12. August 2019

Peru’s Ministry of Energy and Mines develops Code of Conduct based on guidelines by the SECO-funded Subnational PFM Programme

Peru Ministry of Energy and Mines
Peru's Ministry of Energy and Mines. Copyright: MINEM Perú

The Basel Institute congratulates the Peruvian Ministry of Energy and Mines (MINEM) on the launch of its comprehensive Code of Ethics and Conduct for Staff.

Adopted on 2 August 2019, the document was developed according to guidelines published by the Basel Institute’s Peru team in the context of the Swiss SECO-funded Public Finance Management (PFM) strengthening programme.

The Guide for the Participatory Implementation of a Code of Conduct was originally published in Spanish in December 2018 as part of efforts to help the 11 subnational governments that are part of the PFM programme benefit from participation by all stakeholders in developing and implementing Codes of Conduct. Most have now drafted and adopted Codes of Conduct in this way, with the latest to do so being the regional government of La Libertad.

This is the now second case of a government ministry using the guidelines to develop its own Code of Conduct at the national and not just subnational level. Peru’s Ministry of Economy and Finance led the way by adopting its own Code of Conduct in March this year.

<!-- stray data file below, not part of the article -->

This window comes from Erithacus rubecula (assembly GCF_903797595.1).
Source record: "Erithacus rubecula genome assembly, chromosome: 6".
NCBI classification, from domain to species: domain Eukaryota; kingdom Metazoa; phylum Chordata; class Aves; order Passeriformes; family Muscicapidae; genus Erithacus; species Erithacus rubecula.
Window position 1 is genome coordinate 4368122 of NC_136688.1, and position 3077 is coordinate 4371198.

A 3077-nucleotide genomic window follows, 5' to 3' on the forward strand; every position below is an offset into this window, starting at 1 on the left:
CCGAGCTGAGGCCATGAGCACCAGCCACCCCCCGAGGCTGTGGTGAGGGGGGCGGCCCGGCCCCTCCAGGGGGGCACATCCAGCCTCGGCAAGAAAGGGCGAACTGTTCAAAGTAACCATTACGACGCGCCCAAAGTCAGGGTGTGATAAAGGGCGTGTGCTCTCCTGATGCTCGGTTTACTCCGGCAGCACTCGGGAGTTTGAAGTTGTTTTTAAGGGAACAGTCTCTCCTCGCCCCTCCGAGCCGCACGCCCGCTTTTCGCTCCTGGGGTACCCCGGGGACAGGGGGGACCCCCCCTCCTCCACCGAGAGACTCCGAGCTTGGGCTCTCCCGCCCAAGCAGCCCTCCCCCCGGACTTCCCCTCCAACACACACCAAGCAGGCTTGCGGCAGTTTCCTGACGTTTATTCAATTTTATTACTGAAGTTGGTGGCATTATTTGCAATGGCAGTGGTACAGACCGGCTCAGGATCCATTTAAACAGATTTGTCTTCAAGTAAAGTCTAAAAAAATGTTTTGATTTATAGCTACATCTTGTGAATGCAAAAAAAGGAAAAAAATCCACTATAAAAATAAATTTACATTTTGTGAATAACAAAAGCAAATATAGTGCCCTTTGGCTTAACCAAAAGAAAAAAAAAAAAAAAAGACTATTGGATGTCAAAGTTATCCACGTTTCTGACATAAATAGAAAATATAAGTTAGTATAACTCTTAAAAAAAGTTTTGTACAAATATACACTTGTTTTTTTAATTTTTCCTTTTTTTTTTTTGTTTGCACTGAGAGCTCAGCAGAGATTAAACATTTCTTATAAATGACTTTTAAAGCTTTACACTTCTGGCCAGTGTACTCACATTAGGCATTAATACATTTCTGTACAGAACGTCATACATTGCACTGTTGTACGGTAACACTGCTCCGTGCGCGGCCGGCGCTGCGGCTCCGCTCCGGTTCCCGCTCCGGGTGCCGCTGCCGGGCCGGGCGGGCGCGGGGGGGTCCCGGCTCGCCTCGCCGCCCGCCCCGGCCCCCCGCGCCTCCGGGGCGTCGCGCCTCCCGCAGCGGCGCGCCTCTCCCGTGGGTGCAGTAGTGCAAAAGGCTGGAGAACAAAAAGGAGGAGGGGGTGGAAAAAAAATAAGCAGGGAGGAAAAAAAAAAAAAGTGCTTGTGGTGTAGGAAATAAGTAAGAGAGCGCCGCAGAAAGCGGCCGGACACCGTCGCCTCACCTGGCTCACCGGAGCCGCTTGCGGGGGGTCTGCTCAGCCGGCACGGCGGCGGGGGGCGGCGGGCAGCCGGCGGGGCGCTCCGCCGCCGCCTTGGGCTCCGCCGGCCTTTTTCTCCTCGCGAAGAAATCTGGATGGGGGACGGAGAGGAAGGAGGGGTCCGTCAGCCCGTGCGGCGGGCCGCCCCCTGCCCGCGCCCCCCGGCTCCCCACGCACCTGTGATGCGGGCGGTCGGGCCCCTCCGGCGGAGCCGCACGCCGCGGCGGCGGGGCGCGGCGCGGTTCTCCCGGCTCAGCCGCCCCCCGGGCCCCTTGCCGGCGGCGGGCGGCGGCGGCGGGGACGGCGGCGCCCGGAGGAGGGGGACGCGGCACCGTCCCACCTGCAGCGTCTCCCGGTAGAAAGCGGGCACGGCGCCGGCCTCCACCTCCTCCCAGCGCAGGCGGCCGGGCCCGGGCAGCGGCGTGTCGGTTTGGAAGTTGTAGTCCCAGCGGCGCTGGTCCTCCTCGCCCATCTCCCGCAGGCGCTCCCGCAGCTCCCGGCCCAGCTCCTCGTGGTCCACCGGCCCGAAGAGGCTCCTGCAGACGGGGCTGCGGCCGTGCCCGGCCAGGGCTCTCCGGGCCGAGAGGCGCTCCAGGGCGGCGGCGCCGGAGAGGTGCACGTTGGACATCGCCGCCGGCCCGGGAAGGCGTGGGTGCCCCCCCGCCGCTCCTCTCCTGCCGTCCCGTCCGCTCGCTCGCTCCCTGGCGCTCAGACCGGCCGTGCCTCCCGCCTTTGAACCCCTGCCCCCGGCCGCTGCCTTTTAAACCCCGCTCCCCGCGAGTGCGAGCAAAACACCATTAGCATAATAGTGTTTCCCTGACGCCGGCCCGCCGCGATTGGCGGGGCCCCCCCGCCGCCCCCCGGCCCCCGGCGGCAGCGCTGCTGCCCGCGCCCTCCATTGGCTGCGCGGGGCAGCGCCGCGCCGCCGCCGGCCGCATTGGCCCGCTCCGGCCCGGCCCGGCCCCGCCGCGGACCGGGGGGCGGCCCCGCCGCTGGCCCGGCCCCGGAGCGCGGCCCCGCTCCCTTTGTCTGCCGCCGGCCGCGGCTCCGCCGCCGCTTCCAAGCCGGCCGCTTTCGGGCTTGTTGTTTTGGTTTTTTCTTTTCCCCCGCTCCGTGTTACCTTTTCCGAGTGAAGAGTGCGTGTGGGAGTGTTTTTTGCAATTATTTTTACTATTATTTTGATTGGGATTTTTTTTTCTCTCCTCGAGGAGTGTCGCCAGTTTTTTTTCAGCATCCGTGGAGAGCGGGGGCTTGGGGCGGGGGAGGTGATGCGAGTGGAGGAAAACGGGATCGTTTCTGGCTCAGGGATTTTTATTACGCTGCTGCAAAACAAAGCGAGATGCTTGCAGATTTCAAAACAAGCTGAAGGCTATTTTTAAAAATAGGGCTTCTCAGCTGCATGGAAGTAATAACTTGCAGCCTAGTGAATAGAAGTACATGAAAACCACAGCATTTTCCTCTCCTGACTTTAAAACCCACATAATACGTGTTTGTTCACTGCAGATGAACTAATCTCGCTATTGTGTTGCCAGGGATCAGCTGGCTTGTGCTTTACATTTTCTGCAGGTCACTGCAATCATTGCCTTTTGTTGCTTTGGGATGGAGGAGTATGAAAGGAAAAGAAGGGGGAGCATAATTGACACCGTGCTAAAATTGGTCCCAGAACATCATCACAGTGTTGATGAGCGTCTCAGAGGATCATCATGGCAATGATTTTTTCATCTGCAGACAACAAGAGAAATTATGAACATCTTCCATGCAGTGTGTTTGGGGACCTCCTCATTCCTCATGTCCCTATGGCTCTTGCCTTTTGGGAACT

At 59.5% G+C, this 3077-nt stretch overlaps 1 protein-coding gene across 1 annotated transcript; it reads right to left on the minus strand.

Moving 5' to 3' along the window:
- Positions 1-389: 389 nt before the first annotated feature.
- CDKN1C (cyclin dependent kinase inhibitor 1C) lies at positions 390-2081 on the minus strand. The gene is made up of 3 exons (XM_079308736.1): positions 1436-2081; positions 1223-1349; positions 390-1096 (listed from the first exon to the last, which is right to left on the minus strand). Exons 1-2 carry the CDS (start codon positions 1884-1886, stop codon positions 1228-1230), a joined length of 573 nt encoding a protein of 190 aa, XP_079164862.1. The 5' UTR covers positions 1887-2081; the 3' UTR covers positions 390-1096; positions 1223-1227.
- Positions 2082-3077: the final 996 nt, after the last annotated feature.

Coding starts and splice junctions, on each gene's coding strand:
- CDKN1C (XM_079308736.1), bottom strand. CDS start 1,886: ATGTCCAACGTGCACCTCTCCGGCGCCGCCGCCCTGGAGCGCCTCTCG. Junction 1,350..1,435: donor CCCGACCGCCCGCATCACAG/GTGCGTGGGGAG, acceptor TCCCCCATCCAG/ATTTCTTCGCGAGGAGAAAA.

Why should governments develop a Code of Conduct?

When created and implemented in a participatory and inclusive manner, a Code of Conduct acts as an important guide to correct behaviour by public officials. It sets out the institution’s values and highlights behaviour that should be both encouraged and discouraged within the institution. A good Code of Conduct can be a strong tool for preventing bribery and other unethical conduct, as well as an inspiration to act ethically in achieving the institution’s objectives for the benefit of citizens.

The value of a Code of Conduct is highlighted in Peruvian law: Article 4 of Supreme Decree No. 042-2018-PCM, identifies the Code of Conduct as one of the main mechanisms for promoting public integrity and service to citizens. It is also encouraged in Peru’s National Plan for Integrity and Combating Corruption 2018-2021, which recommends developing a Code that includes practical examples of specific behaviour.

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